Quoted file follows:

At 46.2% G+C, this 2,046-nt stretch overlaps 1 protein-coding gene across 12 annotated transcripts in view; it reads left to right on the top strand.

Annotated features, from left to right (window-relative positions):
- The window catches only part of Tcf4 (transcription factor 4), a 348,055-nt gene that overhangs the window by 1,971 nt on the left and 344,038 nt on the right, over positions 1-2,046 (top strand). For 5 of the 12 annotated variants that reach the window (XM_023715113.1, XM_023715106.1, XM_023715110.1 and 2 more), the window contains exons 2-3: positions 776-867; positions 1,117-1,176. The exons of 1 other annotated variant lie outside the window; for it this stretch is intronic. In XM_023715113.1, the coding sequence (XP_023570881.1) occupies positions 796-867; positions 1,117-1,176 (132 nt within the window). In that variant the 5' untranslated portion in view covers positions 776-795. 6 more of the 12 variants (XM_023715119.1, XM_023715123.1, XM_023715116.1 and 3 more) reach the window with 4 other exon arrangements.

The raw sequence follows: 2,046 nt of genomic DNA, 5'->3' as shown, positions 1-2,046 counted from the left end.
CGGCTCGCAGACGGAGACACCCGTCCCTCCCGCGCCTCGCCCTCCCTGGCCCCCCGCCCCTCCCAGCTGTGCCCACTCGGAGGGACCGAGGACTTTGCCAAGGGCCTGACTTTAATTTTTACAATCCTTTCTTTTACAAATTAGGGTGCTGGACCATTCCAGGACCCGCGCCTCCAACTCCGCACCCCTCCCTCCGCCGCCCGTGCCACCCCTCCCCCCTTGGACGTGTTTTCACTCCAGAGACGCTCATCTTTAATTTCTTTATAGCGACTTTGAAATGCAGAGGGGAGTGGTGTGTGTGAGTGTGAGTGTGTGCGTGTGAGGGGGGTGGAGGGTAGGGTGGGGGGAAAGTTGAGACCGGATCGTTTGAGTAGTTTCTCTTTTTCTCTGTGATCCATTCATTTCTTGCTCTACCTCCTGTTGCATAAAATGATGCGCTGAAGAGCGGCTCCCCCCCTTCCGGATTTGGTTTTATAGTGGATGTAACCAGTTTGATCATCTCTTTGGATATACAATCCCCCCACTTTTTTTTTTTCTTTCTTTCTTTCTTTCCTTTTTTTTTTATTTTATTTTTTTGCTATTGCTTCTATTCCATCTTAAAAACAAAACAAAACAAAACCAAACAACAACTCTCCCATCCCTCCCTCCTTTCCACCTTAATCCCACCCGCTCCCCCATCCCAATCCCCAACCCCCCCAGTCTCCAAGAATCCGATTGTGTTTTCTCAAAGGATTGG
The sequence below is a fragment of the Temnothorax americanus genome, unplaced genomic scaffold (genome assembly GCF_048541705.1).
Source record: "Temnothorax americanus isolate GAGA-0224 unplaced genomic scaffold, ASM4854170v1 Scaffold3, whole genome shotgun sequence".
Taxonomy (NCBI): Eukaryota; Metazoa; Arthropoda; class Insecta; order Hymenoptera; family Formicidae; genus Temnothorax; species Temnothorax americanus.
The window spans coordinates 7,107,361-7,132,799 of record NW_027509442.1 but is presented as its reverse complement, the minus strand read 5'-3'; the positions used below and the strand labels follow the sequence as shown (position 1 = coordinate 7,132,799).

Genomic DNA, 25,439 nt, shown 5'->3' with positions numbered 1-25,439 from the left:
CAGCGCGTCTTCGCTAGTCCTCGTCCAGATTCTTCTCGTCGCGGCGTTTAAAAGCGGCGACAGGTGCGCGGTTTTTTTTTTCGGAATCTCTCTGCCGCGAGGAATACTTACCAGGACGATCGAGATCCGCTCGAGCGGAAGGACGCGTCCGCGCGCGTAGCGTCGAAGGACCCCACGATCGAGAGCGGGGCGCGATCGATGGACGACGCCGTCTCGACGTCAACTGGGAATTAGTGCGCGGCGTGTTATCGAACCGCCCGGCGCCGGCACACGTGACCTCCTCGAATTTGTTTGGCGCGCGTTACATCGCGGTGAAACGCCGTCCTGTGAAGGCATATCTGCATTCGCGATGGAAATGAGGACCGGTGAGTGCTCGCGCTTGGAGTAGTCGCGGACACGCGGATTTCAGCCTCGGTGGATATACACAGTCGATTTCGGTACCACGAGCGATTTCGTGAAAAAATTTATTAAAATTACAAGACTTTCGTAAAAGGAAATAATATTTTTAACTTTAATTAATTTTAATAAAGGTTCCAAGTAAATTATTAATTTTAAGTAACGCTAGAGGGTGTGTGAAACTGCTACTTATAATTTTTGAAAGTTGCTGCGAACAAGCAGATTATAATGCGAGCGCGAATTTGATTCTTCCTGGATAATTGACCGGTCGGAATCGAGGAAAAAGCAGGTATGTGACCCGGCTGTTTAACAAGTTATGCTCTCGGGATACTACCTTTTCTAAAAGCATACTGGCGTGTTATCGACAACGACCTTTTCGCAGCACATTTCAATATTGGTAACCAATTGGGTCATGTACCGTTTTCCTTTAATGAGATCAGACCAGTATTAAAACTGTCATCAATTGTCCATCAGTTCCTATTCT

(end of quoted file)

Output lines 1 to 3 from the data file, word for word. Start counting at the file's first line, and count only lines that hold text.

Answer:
At 46.2% G+C, this 2,046-nt stretch overlaps 1 protein-coding gene across 12 annotated transcripts in view; it reads left to right on the top strand.

Annotated features, from left to right (window-relative positions):
- The window catches only part of Tcf4 (transcription factor 4), a 348,055-nt gene that overhangs the window by 1,971 nt on the left and 344,038 nt on the right, over positions 1-2,046 (top strand). For 5 of the 12 annotated variants that reach the window (XM_023715113.1, XM_023715106.1, XM_023715110.1 and 2 more), the window contains exons 2-3: positions 776-867; positions 1,117-1,176. The exons of 1 other annotated variant lie outside the window; for it this stretch is intronic. In XM_023715113.1, the coding sequence (XP_023570881.1) occupies positions 796-867; positions 1,117-1,176 (132 nt within the window). In that variant the 5' untranslated portion in view covers positions 776-795. 6 more of the 12 variants (XM_023715119.1, XM_023715123.1, XM_023715116.1 and 3 more) reach the window with 4 other exon arrangements.